University of Wisconsin Digital Collections
Link to University of Wisconsin Digital Collections
Link to University of Wisconsin Digital Collections
Ecology and Natural Resources Collection

Page View

Bureau of Mines / Minerals yearbook 1990
Year 1990, Volume 2 (1990)

West, Wanda J.; Gere, Milton A., Jr.
Michigan,   pp. [254]-269 PDF (2.4 MB)


Page 255

MICHIGAN—1990  255THE MINERAL INDUSTRY OF MICHIGAN 
This chapter has been prepared under a Memorandum of Understanding between
the U.S. Bureau of Mines, U.S. Department of the Interior, and the Geological
Survey Division, Michigan Department of Natural Resources for collecting
information on all nonfuel minerals. 
By Wanda J. West' and Milton A. Gere, Jr.2 
 Michigan's 1990 nonfuel mineral production was valued at $1.4 billion. The
10 % decline from the record-high value established in 1989 was attributed
mainly to a 4-month strike by members of the United Steel Workers of America
Union, which resulted in a drop of almost one-third in the value of iron
ore shipments. Value decreases also were reported for the sales of calcium
chloride, clays, gypsum, iron oxide pigments, lime, magnesium compounds,
industrial sand, silver, and dimension stone. Gains were registered for some
of the principal 
mineral commodities used in construction, including cement, construction
sand and gravel, and crushed stone, and also for copper, gem stones, peat,
potash, and salt. Despite a slumping auto market, raw steel production was
at nearly the same 
~ level as that in 1989. 
~ The diversity ~ and . strength of 
~ Michigan's mineral industry enabled it to 
~ rank eighth, nationally, in value of nonfuel mineral production in spite
of a lengthy work stoppage in the iron ore industry, the largest contributor
to the State's nonfuel mineral value. The State 
accounted for about 4 % of the Nation's nonfuel mineral value in 1990. It
was the leading producer of calcium chloride, crude iron oxide pigments,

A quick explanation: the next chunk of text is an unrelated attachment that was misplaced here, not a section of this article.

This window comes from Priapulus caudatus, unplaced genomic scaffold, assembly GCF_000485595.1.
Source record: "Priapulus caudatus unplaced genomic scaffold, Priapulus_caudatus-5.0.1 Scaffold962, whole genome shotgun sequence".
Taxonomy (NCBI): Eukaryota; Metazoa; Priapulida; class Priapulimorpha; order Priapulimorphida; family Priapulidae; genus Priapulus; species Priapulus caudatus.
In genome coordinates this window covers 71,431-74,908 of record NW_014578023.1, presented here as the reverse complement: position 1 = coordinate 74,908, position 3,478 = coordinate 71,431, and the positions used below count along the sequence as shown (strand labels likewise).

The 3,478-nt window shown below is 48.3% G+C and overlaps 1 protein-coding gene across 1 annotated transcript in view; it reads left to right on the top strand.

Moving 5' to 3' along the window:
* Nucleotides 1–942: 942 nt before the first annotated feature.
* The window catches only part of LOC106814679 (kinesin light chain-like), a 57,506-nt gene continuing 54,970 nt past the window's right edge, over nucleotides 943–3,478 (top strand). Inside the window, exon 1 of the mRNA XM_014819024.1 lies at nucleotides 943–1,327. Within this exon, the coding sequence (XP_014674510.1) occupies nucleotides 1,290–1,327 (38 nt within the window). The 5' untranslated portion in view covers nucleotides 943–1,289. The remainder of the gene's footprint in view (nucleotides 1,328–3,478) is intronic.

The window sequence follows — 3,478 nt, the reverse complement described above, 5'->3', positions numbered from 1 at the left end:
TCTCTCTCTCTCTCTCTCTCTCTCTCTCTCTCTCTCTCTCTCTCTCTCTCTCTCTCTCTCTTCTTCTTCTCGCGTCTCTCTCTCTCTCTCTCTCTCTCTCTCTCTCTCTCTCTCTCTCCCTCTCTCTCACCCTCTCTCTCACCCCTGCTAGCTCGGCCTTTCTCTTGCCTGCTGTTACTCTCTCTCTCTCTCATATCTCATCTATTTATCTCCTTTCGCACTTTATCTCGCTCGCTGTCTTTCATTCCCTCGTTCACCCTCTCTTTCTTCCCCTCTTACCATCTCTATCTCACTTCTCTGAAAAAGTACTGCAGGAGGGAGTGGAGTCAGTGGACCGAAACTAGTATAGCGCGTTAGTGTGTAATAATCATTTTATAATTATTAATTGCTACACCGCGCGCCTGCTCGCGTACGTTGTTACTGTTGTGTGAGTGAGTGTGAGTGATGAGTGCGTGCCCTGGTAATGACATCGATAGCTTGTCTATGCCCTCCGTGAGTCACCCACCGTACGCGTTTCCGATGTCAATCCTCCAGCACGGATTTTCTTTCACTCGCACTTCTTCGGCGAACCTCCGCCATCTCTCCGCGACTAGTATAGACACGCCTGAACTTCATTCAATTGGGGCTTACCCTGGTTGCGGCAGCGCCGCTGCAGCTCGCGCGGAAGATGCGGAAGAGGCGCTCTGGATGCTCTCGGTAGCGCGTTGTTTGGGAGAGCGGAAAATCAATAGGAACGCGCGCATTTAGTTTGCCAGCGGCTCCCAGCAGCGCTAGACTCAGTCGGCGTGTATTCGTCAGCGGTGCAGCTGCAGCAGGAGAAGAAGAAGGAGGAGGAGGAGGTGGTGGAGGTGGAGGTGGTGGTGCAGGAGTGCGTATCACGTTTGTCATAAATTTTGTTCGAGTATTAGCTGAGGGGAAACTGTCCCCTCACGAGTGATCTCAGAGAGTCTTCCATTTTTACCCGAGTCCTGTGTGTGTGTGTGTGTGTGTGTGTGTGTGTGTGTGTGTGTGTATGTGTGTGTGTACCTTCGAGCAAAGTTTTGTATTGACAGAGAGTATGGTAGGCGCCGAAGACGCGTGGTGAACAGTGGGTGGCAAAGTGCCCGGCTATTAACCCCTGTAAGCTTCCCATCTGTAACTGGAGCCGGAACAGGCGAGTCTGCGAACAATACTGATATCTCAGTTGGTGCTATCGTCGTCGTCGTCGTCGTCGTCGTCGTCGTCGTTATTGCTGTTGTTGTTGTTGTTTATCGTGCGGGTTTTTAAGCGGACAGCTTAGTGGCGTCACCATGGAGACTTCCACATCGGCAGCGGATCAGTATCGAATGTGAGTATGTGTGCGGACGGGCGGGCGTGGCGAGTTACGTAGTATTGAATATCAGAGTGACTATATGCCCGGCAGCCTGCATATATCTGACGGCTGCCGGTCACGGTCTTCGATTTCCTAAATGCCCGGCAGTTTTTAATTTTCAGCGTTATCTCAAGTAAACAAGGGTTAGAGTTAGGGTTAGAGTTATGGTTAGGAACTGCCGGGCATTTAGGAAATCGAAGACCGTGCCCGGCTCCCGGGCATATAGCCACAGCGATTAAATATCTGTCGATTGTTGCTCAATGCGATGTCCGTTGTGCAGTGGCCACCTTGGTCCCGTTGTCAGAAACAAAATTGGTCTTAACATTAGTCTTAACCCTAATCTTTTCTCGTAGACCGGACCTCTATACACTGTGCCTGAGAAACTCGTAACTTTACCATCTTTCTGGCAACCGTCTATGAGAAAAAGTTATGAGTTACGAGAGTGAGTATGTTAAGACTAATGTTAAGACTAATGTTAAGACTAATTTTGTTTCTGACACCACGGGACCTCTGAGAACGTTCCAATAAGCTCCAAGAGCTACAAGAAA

magnesium compounds, and peat; it ranked second in production of iron ore
and construction sand and gravel and third in portland cement, gypsum, and
industrial sand. Industrial minerals provided about twothirds of the State's
nonfuel mineral value. 
 Michigan's vigorous highway improvement program created a 24 % rise in the
value of State road contract awards 
TABLE 1 
NONFUFL MINERAL PRODUCTION IN MICifiGAN1 
Mineral 
1988 
1989 
1990 
Quantity 
Value 
Quantity 
Value 
Quantity 
Value 
(thousands) 
(thousands) 
(thousands) 
Cement: 
265 
5,253 
1,248,121 
NA 
1,958 
14,623 
714 
322 
53,508 
3,045 
' 38,800 
$22,915 
231,141 
4,432 
25 
11,630 
W 
36,088 
6,256 
138,171 
27,150 
' 120,300 
255 
5,449 
1,249,198 
NA 
2,089 
15,045 
621 
286 
' 48,000 
2,865 
40,905 
$22,286 
253,324 
4,599 
10 
15,589 
W 
32,479 
6,082 
' 132,000 
24,577 
123,678 
272 
5,906 
1,201,542 
NA 
2,000 
10,034 
622 
280 
53,729 
2,310 
' 43,100 
$23,880 
263,607 
4,094 
11 
11,511 
W 
30,898 
6,264 
153,057 
19,285 
' 129,000 
Masonry thousandshorttons 
Portland do. 
Clays metric tons 
Gemstones 
Gypsum(crude) thousandshorttons 
Iron ore thousand metric tons 
Lime thousandshorttons 
Peat ~o. 
Sand and gravel: 
Construction do. 
Industrial do. 
Stone(crushed) do. 
Combined value of bromine (1988), calcium 
chloride (natural), copper, gold (1988-89), iron 
oxide pigments (crude), magnesium compounds, 
potash (1989-90), salt, silver, stone (dimension), 
and values indicated by symbol W 
XX 
XX 
989,453 
1,587,561 
XX 
XX 
984,347 
1,598,971 
XX 
XX 
796,516 
1,438,123 
Total 
' Estimated. NA Not available. W Withheld to avoid disclosing company proprietasy
data; value incltalcd with ~COnIbLmd value' figure. XX Not applicable. 
' Production as eaasured by aiim shipments, sales, or marketable production
(incltating consumption by producers). 


Go up to Top of Page